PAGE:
Getting a Divorce and Child Custody

Getting a Divorce and Child Custody

Getting a divorce is already a stressful and difficult process when it centers around two adults who are no longer able to work out their differences and feel that this is the best option for their relationship. However, when these two adults have children, it can make the process even more difficult. An experienced child custody lawyer knows that you already have enough on your plate when it comes to discussing who gets the house, the china, and the family dog. Deciding who gets what kind of custody of the children is another potentially huge argument. There are many factors that go into child custody arrangements during a divorce case and a good lawyer will want to walk you through the different options so you can understand what you may be getting into. 

What are the different types of custody?
When you are getting a divorce and have minor children, you have even greater responsibilities than simply determining which assets should be split down the middle or if alimony must be paid. Instead, you want to ensure your children are raised in the best home or homes possible and that they get the care they need. The law has tried to make child custody as fair as possible while making sure the needs of the children are the top priority. State laws typically offer four different kinds of child custody during a divorce battle.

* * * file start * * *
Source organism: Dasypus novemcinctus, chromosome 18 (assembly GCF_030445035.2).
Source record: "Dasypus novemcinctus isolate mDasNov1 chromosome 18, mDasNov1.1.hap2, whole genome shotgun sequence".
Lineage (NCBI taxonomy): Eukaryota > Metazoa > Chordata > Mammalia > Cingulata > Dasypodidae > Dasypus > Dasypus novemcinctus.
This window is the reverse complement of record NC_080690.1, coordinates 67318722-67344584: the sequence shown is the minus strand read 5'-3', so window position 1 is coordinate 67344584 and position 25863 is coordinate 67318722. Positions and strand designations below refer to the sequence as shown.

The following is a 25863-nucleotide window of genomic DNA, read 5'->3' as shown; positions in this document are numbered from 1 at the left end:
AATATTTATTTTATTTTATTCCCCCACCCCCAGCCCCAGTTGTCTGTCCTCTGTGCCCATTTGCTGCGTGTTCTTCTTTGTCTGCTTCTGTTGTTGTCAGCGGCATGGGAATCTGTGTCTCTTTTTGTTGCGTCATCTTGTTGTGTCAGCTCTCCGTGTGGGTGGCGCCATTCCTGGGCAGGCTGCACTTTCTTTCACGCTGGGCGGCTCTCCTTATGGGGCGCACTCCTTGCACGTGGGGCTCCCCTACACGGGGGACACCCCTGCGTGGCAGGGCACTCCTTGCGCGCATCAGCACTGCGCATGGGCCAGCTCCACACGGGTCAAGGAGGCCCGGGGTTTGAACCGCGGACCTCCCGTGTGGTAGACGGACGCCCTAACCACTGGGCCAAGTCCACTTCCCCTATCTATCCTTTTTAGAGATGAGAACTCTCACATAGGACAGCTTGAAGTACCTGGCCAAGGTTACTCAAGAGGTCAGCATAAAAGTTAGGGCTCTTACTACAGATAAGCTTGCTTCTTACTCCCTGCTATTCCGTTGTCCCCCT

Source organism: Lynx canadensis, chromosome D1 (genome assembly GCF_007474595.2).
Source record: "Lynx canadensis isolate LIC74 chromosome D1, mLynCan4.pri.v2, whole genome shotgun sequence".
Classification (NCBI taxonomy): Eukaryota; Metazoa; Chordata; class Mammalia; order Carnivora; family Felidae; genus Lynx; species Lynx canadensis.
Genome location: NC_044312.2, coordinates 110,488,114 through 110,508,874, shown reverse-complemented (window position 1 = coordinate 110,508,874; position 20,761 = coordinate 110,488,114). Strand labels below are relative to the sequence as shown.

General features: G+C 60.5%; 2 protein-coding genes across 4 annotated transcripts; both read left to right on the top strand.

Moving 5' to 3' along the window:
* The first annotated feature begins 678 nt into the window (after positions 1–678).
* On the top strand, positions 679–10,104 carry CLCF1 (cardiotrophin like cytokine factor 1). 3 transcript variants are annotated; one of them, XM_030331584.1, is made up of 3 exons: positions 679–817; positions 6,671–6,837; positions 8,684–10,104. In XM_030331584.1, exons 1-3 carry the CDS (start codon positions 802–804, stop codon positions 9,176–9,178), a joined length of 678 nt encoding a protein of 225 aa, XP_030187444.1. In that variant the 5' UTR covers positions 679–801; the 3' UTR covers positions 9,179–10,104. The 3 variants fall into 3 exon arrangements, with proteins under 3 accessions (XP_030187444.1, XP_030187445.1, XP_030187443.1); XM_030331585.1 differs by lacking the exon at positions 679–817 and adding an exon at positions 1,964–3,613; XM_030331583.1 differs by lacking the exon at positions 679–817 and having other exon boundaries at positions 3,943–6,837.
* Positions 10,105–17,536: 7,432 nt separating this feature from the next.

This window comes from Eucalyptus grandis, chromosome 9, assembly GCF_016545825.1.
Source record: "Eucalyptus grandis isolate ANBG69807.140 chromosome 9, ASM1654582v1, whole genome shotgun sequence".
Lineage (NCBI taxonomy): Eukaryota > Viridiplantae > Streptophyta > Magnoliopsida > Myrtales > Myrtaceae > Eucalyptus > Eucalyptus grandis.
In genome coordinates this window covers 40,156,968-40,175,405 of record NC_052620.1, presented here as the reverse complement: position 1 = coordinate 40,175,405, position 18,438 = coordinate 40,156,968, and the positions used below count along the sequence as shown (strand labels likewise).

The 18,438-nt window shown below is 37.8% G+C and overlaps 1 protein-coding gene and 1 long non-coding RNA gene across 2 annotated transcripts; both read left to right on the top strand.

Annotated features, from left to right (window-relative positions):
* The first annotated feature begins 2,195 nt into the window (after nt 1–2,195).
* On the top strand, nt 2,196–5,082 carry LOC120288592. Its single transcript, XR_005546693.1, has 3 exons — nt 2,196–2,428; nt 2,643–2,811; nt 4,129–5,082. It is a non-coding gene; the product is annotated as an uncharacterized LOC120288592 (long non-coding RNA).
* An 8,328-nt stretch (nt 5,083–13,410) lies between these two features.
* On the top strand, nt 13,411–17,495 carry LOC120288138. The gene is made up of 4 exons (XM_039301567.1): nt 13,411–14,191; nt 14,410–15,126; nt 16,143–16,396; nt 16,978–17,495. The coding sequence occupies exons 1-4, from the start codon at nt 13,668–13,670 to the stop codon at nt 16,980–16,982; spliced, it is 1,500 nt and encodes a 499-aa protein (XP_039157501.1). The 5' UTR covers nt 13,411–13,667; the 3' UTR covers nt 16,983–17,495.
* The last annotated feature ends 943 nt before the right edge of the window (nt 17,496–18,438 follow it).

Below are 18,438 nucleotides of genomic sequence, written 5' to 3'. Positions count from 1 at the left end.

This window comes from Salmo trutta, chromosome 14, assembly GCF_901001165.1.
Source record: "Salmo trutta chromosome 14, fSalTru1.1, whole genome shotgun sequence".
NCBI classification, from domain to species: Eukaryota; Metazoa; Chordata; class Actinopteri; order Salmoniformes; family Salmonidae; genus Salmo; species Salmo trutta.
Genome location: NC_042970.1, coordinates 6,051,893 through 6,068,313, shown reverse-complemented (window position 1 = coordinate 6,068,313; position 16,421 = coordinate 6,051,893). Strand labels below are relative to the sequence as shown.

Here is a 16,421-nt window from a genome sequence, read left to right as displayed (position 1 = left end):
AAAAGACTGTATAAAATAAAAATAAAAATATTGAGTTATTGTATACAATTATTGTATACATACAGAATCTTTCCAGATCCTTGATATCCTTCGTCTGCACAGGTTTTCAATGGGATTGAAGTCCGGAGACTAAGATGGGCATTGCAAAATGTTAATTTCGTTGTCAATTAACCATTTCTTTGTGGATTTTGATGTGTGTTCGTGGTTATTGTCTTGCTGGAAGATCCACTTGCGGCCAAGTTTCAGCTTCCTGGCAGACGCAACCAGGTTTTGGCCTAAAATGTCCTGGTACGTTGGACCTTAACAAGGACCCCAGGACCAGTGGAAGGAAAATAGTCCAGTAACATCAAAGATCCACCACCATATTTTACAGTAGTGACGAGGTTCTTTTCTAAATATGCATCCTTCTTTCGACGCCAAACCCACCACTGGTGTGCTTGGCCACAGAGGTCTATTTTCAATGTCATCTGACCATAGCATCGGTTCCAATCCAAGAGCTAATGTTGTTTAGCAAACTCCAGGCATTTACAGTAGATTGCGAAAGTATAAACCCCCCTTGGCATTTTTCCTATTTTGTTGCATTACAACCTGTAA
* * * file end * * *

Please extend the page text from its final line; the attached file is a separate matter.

• Sole Physical Custody. When the court determines that only one parent is fit for physical custody, that means that the parent gets sole physical custody. The children will stay only with the one parent who has this custody. Depending on why the other parent does not get any custody will determine if and when they have any visitation hours and if these visitation hours must be supervised by a member of the court.
  • Joint Physical Custody. If a judge looks at both parents’ backgrounds and sees that it is in the best interest of the children to have parents with joint physical custody, each parent will have a significant amount of time they get to have with their children. As long as both parents are deemed safe, this is usually seen as the best option because it allows the children the opportunity to continue growing up with both parents.
  • Sole Legal Custody. When a judge grants a parent sole legal custody, it means that the parent makes all of the big decisions for the children, including where they will go to school, what doctor they will see, etc. In this scenario, the other parent may still have visitation rights but they do not get input on these decisions. 
  • Joint Legal Custody. Again, joint legal custody would be preferred in most situations because it allows both parents to continue making decisions in the best interest of their children. This is not always easy because parents need to come together to decide what works best for their children even if they have differences on how the children should be raised. 

For more information on getting a divorce and child custody, contact a law firm today. 


Greenberg Law Offices